In the late afternoon of April 5th of this year, an explosion ripped through the Upper Big Branch Coal mine. It killed 29 of the 200 or so miners that were working underground that day. Mining is a dangerous business, especially coal mining where the material you are mining is the same material that holds up the roof. There is also the added problem that coal is carbon, and where there are large amounts of carbon there will be volatile hydrocarbons, specifically methane. A methane and or coal dust ignition is the likely cause of the explosion at the Upper Big Branch Mine.
|By: Jason Rosenbaum Friday April 16, 2010 4:28 pm|
Don Blankenship, owner of what almost amounts to a company that regularly commits serial murder, Massey Energy, is also on the board of the Chamber of Commerce. In that position, he gets to determine how the Chamber spends its money. One of the things the Chamber spends it on is buying judges. So how compromised are the other judges who signed the amicus brief with Robert Young, a brief that directly benefited Blankenship’s company, Massey Energy?
|By: Michael Whitney Monday April 12, 2010 7:15 pm|
S&P curiously upgraded Massey Energy stock from a “hold” to “buy” this morning, and without unquestioningly reported that Massey would be shielded from lawsuits and had plans to make up for the lost coal. Turns out that Massey filed a shareholder statement with the SEC on Thursday .
In the statement, Massey assures its shareholders that its insurance will cover any lawsuits from the mine explosion, and accuses the media of exaggerating its poor safety record.
|By: Michael Whitney Monday April 12, 2010 4:12 pm|
This morning’s news from the S&P stock exchange should be music to Don Blankenship’s ears. Massey’s stock has been upgraded to a “buy” because the accident should be “immaterial” to Massey’s finances. This is the bet that Blankenship made with the lives of 29 miners: that he could risk their lives without risking his profits. Richard Trumka called this disaster “the inevitable result of a profit-driven system and reckless corporate conduct.” He couldn’t be more correct. And Don Blankenship couldn’t care less.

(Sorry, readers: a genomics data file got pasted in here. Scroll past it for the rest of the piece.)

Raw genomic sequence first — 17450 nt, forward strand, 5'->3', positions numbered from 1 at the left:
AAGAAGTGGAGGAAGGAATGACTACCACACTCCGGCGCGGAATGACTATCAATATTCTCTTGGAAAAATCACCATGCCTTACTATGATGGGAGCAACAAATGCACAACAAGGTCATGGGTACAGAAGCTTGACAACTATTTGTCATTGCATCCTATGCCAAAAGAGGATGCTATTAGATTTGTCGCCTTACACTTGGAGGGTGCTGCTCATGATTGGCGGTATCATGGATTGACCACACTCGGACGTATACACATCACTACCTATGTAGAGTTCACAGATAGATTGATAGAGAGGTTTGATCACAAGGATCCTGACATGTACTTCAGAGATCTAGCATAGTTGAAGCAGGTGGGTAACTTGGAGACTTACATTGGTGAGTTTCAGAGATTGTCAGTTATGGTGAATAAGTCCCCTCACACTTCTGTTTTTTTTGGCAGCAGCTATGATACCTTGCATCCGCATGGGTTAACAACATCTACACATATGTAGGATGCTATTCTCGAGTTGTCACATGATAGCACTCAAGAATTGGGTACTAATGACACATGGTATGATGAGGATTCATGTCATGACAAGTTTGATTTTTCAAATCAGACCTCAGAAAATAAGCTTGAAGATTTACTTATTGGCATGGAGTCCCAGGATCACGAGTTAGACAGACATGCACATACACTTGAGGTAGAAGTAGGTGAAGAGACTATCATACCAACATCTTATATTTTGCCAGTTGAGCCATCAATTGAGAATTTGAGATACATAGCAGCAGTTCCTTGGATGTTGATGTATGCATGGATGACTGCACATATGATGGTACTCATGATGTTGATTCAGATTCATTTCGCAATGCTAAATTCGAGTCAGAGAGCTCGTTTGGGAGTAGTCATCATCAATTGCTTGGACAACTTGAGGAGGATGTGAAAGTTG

|By: Jason Rosenbaum Monday April 12, 2010 2:35 pm|
Don Blankenship is the head of Massey Energy, the company that runs the Upper Big Branch Mine which just had a horrific “accident” that left 29 dead. Massey’s conduct under Blankenship has been negligent enough to approach criminality, calling into question how much of an “accident” this was — especially since Blankenship and the U.S. Chamber of Commerce Chamber and Don Blankenship spent millions to elect judges and get favorable rulings and briefs. This combined effort affects 2010 judicial elections, including the state supreme court in Michigan.
|By: David Dayen Thursday April 8, 2010 5:55 pm|
President Obama just released a statement showing an extreme attentiveness to the Massey Energy mining disaster in Coalmont, West Virginia. He has called for an initial assessment report from federal mine safety officials next week, as well as action items for how to prevent accidents like the one that caused the greatest loss of life in over 25 years.
There’s a very simple way to make mining safer – put Don Blankenship and Massey Energy out of business.
|By: Michael Whitney Tuesday April 6, 2010 2:02 pm|
Don Blankenship is CEO of Massey Energy, the owner of the Upper Big Branch mine that exploded yesterday, killing at least 25 miners with four still missing in the mine. Blankenship is well known as a right-wing crackpot and global warming denier, but I want to paint just a brief picture with regard to this disaster
|By: David Dayen Tuesday April 6, 2010 6:55 am|
Overnight, the explosion at the Massey Energy mine in Raleigh County, West Virginia has gone from six dead to 25 dead, making it the worst mining disaster in over two decades. With only 200 employees, one out of every eight working at the site died in the explosion. And more are feared dead.